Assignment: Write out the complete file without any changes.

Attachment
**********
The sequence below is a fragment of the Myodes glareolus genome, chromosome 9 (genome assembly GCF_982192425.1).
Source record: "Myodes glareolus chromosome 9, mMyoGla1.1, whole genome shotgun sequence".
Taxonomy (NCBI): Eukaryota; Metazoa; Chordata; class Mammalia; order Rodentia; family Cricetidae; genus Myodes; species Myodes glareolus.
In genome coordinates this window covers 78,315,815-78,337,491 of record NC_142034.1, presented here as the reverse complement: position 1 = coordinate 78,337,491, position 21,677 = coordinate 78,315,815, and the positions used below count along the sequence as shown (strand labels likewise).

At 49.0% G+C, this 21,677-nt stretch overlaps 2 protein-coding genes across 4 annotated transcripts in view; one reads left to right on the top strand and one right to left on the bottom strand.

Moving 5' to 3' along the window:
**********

The sequence below is a fragment of the Myodes glareolus genome, chromosome 9 (genome assembly GCF_982192425.1).
Source record: "Myodes glareolus chromosome 9, mMyoGla1.1, whole genome shotgun sequence".
Taxonomy (NCBI): Eukaryota; Metazoa; Chordata; class Mammalia; order Rodentia; family Cricetidae; genus Myodes; species Myodes glareolus.
In genome coordinates this window covers 78,315,815-78,337,491 of record NC_142034.1, presented here as the reverse complement: position 1 = coordinate 78,337,491, position 21,677 = coordinate 78,315,815, and the positions used below count along the sequence as shown (strand labels likewise).

At 49.0% G+C, this 21,677-nt stretch overlaps 2 protein-coding genes across 4 annotated transcripts in view; one reads left to right on the top strand and one right to left on the bottom strand.

Moving 5' to 3' along the window: